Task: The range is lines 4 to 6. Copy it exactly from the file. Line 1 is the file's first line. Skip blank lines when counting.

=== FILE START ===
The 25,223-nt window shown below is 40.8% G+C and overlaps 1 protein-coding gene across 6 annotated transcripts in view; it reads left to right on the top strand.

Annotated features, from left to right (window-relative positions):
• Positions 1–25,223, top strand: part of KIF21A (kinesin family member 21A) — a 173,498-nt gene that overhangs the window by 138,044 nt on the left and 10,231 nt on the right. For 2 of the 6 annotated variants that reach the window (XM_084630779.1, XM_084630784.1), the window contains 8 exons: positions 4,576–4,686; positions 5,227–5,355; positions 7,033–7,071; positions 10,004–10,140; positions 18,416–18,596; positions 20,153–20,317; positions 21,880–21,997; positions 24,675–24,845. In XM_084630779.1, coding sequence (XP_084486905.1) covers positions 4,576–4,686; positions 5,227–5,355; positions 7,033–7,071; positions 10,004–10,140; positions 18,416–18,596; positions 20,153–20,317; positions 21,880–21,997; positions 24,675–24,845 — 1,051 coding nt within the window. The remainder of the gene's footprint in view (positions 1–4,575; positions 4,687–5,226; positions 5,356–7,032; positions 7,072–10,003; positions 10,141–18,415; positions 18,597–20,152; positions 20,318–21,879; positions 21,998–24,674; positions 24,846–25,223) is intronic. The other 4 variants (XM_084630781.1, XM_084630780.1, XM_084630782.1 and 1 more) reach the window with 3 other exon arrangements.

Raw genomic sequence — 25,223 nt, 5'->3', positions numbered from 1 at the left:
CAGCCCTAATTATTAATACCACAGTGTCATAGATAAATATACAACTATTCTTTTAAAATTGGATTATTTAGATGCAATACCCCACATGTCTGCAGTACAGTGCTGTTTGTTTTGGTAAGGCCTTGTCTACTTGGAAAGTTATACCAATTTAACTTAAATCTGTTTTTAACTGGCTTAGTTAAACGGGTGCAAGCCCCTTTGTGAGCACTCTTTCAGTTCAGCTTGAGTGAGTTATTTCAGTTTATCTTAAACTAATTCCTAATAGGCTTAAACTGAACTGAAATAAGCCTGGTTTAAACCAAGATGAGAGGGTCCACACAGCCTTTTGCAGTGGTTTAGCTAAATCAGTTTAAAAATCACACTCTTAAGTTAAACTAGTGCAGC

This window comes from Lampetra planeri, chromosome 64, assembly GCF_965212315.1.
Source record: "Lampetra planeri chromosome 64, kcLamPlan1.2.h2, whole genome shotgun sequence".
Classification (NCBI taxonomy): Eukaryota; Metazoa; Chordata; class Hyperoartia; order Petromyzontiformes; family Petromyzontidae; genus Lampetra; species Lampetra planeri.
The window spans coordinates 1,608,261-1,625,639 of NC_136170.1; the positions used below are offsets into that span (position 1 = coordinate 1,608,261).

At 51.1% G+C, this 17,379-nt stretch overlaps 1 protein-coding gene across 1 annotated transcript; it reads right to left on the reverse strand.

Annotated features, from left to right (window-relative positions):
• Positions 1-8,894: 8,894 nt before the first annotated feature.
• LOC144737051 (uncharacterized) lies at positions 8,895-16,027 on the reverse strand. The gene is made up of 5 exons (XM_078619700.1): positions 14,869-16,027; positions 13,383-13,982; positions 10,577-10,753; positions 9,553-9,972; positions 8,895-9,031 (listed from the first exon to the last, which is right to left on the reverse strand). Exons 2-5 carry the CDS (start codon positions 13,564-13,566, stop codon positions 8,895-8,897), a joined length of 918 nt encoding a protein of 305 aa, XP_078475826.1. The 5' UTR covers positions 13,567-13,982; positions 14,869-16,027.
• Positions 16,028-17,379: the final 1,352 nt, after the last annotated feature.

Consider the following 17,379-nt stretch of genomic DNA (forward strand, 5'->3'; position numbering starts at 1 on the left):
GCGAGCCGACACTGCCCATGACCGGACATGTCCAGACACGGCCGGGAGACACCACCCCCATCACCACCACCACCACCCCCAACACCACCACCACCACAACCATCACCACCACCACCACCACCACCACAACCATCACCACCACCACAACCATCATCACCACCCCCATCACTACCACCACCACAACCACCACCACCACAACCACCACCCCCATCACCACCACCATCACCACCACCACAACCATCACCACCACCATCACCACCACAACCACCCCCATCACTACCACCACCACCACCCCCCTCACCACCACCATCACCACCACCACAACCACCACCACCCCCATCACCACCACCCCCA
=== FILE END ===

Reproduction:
Raw genomic sequence — 25,223 nt, 5'->3', positions numbered from 1 at the left:
CAGCCCTAATTATTAATACCACAGTGTCATAGATAAATATACAACTATTCTTTTAAAATTGGATTATTTAGATGCAATACCCCACATGTCTGCAGTACAGTGCTGTTTGTTTTGGTAAGGCCTTGTCTACTTGGAAAGTTATACCAATTTAACTTAAATCTGTTTTTAACTGGCTTAGTTAAACGGGTGCAAGCCCCTTTGTGAGCACTCTTTCAGTTCAGCTTGAGTGAGTTATTTCAGTTTATCTTAAACTAATTCCTAATAGGCTTAAACTGAACTGAAATAAGCCTGGTTTAAACCAAGATGAGAGGGTCCACACAGCCTTTTGCAGTGGTTTAGCTAAATCAGTTTAAAAATCACACTCTTAAGTTAAACTAGTGCAGC

This window comes from Lampetra planeri, chromosome 64, assembly GCF_965212315.1.